The threat of the coronavirus (COVID-19) continues to grow, and the guardians for employee safety and welfare—senior Human Resources executives—play a key role in leading companies through the crisis. From ensuring employees are safe, to communicating with employees on an ongoing basis, to implementing health safeguards in the offices to designing remote work policies, HR leaders are navigating some unprecedented waters. To find out how leading HR executives have been responding to the coronavirus crisis as it unfolds and how they are preparing for the coming weeks and months, Egon Zehnder virtually convened senior HR leaders across Asia, Europe, and the Middle East to find out how they are taking care of their most important asset—their people. In addition to sharing in the camaraderie, several leading practices emerged:
Make employee safety the top priority.
HR directors underscored that their first priority has been to protect their thousands of employees around the world as well as the communities in which they exist. One company utilized the power of its global procurement function to amass two million facemasks to have at their employees’ disposal. “We have contracted an international SOS line, which provides professional help to answer phone calls from employees,” explained one HR leader. “The procurement team was very proactive at sourcing globally and relied on worldwide procurement colleagues.” Other companies have extended their generosity to local communities as well. “We had support from our global CEO to skip internal processes and source globally for hygiene products to donate to hospitals and to the government,” one HR executive explained.
Communicate simply, authentically, and frequently.
HR directors shared how important it is to communicate clearly with employees, as well as to provide them with an opportunity to share their own concerns. “Communication is very important in this moment to let them feel that we are there,” one HR leader said.
Companies are also using different platforms for communication than they normally would to ensure all employees are receiving messages, such as WeChat or Ding Ding. “We fully leveraged chat programs on our phones, including messages from the CEO to all 50,000 employees,” one HR executive said. “We announce daily and weekly work plans immediately through our chat, and we set up a platform about how to relieve stress, explaining how we can support and help employees.”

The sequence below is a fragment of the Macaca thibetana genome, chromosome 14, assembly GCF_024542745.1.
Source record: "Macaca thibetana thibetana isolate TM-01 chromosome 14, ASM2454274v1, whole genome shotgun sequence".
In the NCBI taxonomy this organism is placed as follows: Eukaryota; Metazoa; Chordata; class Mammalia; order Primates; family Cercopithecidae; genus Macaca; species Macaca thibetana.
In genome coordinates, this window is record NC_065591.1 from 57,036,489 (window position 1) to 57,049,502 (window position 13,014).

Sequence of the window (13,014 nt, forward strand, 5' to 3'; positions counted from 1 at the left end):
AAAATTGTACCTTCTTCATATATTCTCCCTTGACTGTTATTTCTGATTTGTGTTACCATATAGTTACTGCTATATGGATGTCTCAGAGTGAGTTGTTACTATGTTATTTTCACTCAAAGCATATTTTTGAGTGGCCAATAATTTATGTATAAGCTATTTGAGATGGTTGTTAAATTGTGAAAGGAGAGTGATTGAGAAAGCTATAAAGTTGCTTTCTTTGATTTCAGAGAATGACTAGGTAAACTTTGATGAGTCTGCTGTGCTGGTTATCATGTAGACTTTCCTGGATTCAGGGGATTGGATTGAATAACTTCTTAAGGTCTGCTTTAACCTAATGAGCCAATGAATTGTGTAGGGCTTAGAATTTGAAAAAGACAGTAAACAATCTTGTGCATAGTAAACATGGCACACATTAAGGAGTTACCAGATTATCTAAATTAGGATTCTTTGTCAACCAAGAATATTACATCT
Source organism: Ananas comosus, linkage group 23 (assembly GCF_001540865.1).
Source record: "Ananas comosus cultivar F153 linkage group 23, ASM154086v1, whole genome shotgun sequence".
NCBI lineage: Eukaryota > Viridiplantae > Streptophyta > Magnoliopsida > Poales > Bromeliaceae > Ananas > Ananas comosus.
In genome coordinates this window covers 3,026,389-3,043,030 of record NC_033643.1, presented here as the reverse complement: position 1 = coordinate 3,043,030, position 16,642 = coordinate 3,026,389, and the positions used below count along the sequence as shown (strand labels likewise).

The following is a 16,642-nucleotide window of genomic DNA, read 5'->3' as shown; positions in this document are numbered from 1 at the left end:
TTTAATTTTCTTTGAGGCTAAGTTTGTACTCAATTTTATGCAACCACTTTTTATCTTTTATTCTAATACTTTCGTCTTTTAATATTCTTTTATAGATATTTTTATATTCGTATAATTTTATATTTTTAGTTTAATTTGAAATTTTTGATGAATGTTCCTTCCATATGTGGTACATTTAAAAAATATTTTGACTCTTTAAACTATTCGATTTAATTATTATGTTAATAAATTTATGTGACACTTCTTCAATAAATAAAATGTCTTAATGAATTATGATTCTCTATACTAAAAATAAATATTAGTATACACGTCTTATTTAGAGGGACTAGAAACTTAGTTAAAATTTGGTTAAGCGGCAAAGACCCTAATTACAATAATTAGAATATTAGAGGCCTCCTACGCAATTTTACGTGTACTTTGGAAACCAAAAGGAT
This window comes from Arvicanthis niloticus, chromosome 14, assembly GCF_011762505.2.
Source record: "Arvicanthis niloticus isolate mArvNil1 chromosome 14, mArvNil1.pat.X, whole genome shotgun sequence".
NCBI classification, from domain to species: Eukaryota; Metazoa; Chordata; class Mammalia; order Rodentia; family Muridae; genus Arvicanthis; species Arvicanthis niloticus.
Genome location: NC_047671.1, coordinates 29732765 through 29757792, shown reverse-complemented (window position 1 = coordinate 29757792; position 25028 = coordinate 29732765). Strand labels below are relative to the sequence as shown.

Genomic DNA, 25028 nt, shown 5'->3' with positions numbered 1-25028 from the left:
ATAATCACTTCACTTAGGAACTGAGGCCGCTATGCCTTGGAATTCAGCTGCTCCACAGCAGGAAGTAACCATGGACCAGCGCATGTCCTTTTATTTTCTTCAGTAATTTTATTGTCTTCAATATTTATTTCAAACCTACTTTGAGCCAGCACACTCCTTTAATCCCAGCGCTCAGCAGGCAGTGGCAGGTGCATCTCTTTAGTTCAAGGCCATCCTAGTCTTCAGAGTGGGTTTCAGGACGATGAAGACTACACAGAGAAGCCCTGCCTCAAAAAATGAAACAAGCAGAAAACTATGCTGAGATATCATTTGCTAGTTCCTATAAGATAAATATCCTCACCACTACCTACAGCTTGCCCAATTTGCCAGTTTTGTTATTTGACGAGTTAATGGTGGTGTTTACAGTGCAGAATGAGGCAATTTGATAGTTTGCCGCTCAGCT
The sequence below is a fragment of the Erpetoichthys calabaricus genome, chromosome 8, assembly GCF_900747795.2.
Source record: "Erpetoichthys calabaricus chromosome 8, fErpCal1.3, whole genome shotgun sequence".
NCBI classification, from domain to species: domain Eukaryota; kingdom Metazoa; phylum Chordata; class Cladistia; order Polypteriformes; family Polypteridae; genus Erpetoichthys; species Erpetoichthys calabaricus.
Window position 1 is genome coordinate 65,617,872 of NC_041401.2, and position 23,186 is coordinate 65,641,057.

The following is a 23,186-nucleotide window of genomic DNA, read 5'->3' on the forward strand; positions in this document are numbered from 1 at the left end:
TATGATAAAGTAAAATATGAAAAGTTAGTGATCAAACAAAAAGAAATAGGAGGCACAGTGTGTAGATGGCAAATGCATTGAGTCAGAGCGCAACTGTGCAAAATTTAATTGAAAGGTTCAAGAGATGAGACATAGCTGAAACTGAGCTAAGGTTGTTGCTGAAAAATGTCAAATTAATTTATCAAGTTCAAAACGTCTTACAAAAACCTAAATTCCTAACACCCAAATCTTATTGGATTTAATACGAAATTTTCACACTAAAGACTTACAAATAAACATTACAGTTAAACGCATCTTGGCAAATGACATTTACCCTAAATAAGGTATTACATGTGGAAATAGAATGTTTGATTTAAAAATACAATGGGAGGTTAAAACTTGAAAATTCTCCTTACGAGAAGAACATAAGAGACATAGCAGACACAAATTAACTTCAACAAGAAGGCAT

Leverage technology to protect employees, and keep the business running.
While not every employer has embraced remote working, the last few weeks have forced many executives to allow new ways of working or face the reality of a business shutdown. At one leading company in China, 8,000 employees got access to online services and communication channels after the company employed a new tool that allowed them to move from simply broadcasting information to interactive engagement. This type of system also allows for HR to receive employee health updates on a regular basis. “One thing we did brilliantly well—which was not planned—was that we could track all employees, including third- and fourth-party providers from day one,” an HR director explained. “From the first day of Chinese New Year, we had over 10,000 employees reporting their daily health conditions.” While this approach may not work in every country, the key is to use technologies to keep in touch with employees in the form that is most comfortable for them. This quick adaptation to a new way of working could be one positive outcome of the crisis, enabling companies to use technologies in different ways post-virus.
Technology also has been taking center stage in recruitment and talent acquisition processes, especially when it comes recruiting talent from shuttered universities. One company held a live broadcast for recruitment with 89,000 attendees—a higher number than the company engages with when they visit campus in person, leading the company to consider using this approach going forward.
Enable more agile decision-making and break down silos for a common goal.